HOUSTON – Struggling mightily to get around in her hand-powered wheelchair, Linda Trahan talks about the excruciating pain she had to endure as doctors tried to save her legs from amputation.
Trahan, a 52-year-old woman who has battled diabetes all her life, was diagnosed with a severe vascular disorder that was causing the arteries in her legs to shut down.
She found out she had this disorder exactly one week after Hurricane Harvey destroyed her home.
A week after the hurricane, she was rushed to a hospital, where she would endure more than 30 surgeries over the next 30 days.
“The only way I could describe it is, I was almost begging to die because I couldn’t take the pain," Trahan said. "They were sticking wires into the arteries in my legs and the pain was unbelievable."
Two months later, Trahan finally left the hospital without both of her legs, which had to be amputated all the way to her hip.
Once a very active, hard-working service desk clerk at Home Depot, Trahan raised two children all by herself, attended church regularly and always took pride in helping others.
But since losing her legs, she now spends most of her time stuck inside her tiny apartment, trying to maneuver around in a manual wheelchair.
“People just don’t realize how much you rely on your hands to carry things and move things and transport things, and when you are in a manual wheelchair, you have to use your hands to move the chair," Trahan said.
For more than a year and a half, she prayed that somehow, she could get a motorized wheelchair that would provide some freedom.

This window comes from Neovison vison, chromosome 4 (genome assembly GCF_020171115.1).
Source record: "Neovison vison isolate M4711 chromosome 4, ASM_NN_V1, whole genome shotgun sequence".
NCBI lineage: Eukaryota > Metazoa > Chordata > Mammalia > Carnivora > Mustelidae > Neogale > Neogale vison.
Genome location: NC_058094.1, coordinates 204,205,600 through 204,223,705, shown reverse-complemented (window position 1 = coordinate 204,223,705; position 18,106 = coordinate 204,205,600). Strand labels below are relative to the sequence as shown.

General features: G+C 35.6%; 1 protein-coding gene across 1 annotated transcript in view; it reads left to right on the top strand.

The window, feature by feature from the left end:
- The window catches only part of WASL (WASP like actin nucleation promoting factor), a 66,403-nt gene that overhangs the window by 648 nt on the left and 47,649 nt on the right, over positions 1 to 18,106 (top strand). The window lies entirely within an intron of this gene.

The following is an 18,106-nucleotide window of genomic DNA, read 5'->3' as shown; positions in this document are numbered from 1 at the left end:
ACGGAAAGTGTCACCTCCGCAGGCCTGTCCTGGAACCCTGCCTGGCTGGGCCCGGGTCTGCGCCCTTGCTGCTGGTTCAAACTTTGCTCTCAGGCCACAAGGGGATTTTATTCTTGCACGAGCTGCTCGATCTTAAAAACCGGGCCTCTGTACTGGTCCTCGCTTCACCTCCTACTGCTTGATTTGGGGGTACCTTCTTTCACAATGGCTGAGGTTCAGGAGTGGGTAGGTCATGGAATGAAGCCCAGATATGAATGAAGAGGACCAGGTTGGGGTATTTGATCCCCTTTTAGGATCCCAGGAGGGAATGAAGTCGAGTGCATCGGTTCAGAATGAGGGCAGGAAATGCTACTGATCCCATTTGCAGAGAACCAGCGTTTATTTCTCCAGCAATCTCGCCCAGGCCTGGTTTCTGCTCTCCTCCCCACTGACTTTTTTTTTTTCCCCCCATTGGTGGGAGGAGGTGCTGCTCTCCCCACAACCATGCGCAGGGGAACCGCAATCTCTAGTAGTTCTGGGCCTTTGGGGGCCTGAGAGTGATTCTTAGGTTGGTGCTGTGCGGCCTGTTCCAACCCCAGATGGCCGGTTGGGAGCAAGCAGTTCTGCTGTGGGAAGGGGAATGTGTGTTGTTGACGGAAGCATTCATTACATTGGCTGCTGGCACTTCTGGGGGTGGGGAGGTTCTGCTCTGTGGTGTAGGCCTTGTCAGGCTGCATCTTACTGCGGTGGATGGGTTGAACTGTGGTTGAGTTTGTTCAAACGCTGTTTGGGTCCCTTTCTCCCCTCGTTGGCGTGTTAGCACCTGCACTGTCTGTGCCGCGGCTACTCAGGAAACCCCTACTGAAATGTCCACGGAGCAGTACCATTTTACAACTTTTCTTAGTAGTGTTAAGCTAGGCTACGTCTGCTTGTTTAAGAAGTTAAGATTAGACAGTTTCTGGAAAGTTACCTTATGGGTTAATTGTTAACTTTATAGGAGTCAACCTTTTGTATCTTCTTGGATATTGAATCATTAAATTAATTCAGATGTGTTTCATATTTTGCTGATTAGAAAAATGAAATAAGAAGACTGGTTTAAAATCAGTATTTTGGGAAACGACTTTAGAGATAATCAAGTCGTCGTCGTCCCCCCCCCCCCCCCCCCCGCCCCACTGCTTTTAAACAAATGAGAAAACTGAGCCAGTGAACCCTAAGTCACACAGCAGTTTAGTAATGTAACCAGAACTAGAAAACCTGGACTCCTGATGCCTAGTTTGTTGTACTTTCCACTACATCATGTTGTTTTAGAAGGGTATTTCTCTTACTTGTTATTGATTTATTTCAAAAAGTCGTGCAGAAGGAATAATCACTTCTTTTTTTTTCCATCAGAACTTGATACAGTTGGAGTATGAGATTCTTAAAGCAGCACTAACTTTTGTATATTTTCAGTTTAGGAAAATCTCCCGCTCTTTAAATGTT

But Trahan is too young to qualify for Medicaid and she survives on just more than $1,200 a month in Social Security disability payments. Every agency she contacted for help in getting a power wheelchair turned her down.
So she contacted Spencer Solves It.
Right away, we reached out to two very generous members of Bill’s Brigade, Ray Manzano and Tom Luc with Triple M Mobility, which is located in the energy corridor and specializes in selling, repairing and restoring power wheelchairs and scooters.
Without any hesitation, Manzano and Luc agreed to help Trahan, coming up with a $5,000 dollar Jazzy Select Power Wheelchair and saying they would give the beautiful chair to Trahan absolutely free.
“You think about what we all take for granted when something like this happens -- when you lose your legs," Manzano said. "And we are thinking, wow, she really needs us. We can really help this woman and it really touched our hearts."
When we surprised Trahan with her new chair, her reaction was total shock.
“Oh my goodness, it is so beautiful," she said. "I just want to say, Ray and Tom, you are truly a blessing and thank you so much, Bill, for being here and helping me get this chair. I can’t even thank you enough. Can I give you all a hug?"
And with tears in her eyes and her voice breaking, she gave us all a big, strong hug.